Hungarian law stricter than Russia’s anti-propaganda act?
Shortly prior to the Tuesday vote, Russia expert András Rácz argued that the LGBTQI features of the amendments make the Hungarian government’s law package more restrictive than that of the much-referred to Russian propaganda act. In contrast to the Hungarian version, the Russian law doesn’t connect homosexuality to pedophilia, according to the Pázmány Péter Catholic University’s associate professor.
As to the LMBTQI issues, “while the Russian law prohibits only the picturing and promotion of “non-traditional” sexual relationship among minors, the Hungarian law prohibits the promotion of not only homosexuality per se, but also any divergence from one’s identity based on their birth-defined sex, as well as the change of one’s sex. In other words, it also prohibits all forms of trans- and intersexuality, and also that people under the age of 18 would even hear about such things,” András Rácz writes. In addition, unlike the Hungarian version, the Russian law doesn’t discuss who may hold discussions or courses in schools related to sexuality, sexual culture, and gender issues, he pointed out in his Facebook post.
A long and perhaps not only legal battle to begin
As we reported on Tuesday, a long legal (and certainly political) battle has just started. Background Society (Háttér Társaság) calls attention once again to the nearly two-thirds of LGBTQI students who were verbally harassed for their sexual orientation, and more than half for their sexual self-expression in Hungary. “Pro-government and right-wing MPs let LGBTQI youth down: they made impossible those sensitivity programs, talks that promote acceptance,” read their open letter, signed by 13 other NGOs.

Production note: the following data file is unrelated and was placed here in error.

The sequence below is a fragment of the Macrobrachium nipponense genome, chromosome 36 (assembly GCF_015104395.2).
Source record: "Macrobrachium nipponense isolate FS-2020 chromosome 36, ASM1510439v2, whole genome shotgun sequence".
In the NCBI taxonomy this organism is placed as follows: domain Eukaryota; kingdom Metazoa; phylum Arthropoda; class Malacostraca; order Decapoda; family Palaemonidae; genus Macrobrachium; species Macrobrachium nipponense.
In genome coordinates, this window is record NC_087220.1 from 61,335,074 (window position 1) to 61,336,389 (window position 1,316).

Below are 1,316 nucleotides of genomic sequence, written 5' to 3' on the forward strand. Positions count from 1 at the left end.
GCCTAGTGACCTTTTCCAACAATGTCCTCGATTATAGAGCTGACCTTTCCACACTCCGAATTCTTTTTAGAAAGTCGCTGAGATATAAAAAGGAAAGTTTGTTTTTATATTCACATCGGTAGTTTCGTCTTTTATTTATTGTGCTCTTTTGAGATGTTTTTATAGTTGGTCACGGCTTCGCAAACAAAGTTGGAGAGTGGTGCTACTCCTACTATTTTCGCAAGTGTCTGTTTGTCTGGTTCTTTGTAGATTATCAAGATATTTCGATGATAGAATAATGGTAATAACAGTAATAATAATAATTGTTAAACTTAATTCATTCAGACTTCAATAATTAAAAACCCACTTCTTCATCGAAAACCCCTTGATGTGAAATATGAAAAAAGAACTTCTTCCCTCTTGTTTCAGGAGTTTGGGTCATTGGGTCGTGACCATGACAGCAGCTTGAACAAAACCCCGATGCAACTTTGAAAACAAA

Even though the government is trying to turn LGBTQI people into an enemy, the last few days have shown that Hungarians refuse any incitement to hatred…we will focus on challenging this illegal and inhumane law both domestically and abroad by all available legal means.”
Meanwhile, the Hungarian Civil Liberties Union (TASZ) commented that in fact two laws had been voted in on Tuesday: one that besides its deficiencies, still helps combat pedophiles and targets child protection, and a second one which is so deceitful and unjust that it makes resistance involving deliberate breach of the rule “constitutionally justifiable.” For those who choose this path of non-violent civil resistance, the human rights watchdog offers legal assistance, and they also published a guide.
New demo for Wednesday
A new and perhaps not the last demonstration is being organized for Wednesday evening. The protest, dubbed “Love is stronger than hate – let’s show János Áder too!” will begin at 6 o’clock in front of the president’s office (who still has the legal opportunity to refuse to sign the package) up in the Castle district.
According to the organizers’ plans, no speeches will be held this time, the LGBTQI participants will instead place personal letters about their frustrations, coming-outs, and difficulties at Sándor Palace for the president to read before deciding whether or not to sign the law.
In the featured photo: Fidesz group leader Máté Kocsis. Photo by Tibor Illyés /MTI